In a 3-1 ruling, the National Labor Relations Board (“Board”) recently revised its back pay formula and radically departed from its traditional remedy for compensating employees who have been unlawfully terminated. The Board’s ruling now supports employees’ rights to recover search-for-work and interim employment expenses, regardless of whether the employees have interim earnings and regardless
By: Labor and Employment Group
Don’t deny it: you scroll through your social media feeds past the mundane photos, click-bait, and “humble brags” in search of explosive drama. Eventually, you might land on a status update from one of the reliable “oversharers” on your friends list (we all have them). She was just terminated from her job and decided to air her grievances about her former employer in her status update. Would you be surprised if you saw the company shoot back at her from its own social media page? While it is pretty standard to hear about individual employees making poor choices with respect to their social media posts (an employee who is friends with his or her boss on social media is usually involved), it is less common to hear about employers oversharing on company social media pages.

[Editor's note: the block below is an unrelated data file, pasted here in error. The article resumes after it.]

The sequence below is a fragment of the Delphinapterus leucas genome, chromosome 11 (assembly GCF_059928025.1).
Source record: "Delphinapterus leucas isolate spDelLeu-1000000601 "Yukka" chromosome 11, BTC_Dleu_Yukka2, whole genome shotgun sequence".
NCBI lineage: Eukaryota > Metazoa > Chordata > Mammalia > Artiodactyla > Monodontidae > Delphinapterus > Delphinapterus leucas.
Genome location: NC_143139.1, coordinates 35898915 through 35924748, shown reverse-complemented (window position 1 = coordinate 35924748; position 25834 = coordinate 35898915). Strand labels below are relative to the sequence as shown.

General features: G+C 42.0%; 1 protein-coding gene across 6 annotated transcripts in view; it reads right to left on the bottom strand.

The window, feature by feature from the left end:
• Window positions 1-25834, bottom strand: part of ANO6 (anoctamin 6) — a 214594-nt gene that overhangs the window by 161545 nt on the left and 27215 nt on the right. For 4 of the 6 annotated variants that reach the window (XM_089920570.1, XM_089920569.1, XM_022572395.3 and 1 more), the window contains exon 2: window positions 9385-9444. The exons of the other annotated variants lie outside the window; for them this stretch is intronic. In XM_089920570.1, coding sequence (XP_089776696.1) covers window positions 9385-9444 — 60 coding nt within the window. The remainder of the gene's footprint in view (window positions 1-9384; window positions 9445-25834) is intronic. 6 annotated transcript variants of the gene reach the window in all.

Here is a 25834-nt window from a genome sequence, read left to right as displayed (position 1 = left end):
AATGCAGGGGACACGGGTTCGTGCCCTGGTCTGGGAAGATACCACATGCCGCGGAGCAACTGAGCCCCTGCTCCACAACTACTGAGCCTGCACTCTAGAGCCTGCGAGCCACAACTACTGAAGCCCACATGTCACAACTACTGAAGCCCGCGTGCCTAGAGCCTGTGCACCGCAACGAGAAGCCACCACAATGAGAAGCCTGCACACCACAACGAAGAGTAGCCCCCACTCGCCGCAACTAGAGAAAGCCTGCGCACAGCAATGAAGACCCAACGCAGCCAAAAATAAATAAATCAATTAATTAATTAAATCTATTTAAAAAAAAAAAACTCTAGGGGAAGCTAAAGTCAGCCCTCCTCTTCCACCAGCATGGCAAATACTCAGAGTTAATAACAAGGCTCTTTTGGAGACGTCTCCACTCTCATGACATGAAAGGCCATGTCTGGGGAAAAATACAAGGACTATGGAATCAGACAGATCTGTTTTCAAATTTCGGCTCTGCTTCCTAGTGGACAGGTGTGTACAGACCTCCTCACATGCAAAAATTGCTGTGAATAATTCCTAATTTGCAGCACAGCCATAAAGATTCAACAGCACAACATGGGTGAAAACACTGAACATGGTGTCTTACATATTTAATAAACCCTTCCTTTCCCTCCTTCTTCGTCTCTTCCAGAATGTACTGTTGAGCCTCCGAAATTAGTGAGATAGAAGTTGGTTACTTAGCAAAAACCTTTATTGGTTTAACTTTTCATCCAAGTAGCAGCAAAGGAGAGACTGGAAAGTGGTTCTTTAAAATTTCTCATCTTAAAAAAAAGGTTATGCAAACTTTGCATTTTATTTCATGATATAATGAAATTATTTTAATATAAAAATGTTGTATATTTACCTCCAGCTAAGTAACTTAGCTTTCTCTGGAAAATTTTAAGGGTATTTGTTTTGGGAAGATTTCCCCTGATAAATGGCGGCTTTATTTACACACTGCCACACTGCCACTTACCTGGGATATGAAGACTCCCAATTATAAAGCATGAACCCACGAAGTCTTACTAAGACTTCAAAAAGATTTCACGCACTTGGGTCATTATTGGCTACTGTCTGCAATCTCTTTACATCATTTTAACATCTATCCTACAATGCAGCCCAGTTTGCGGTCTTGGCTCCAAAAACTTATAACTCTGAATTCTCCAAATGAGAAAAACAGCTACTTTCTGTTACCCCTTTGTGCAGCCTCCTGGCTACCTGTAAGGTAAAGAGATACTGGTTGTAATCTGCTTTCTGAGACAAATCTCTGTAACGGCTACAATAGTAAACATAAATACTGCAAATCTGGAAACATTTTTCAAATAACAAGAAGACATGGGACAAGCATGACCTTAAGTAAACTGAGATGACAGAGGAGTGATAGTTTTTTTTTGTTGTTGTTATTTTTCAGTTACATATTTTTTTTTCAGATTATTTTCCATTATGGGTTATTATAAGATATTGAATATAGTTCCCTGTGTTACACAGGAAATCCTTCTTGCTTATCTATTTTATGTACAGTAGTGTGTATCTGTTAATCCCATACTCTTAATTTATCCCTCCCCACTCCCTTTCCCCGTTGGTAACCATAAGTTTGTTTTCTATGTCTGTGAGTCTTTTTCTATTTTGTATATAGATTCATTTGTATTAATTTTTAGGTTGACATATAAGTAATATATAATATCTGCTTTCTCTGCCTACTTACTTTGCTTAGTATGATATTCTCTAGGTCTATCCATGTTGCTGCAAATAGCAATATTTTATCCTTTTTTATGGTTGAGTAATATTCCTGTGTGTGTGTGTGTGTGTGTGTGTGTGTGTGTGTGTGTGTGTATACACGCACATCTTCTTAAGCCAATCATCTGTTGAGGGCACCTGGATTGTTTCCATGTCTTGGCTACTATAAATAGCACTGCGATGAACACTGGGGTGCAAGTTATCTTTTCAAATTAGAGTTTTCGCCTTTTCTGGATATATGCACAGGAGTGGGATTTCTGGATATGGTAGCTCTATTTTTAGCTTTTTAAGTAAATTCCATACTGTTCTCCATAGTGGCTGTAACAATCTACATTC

The influence of social media is undeniable, and more companies are actively using it to market themselves. Last week, a well-known internet company that publishes crowd-sourced reviews and information on local businesses found itself in the midst of a social media fueled public relations nightmare. An ex-employee called out the company on a blog by alleging that the company was inflexible toward her situation as a single mother and that the company ultimately terminated her because she asked for leave to care for her boyfriend while he was recovering from a brain injury.
Continue Reading Social Media Fail: Sometimes Even Employers Memorialize Bad Decisions on the Internet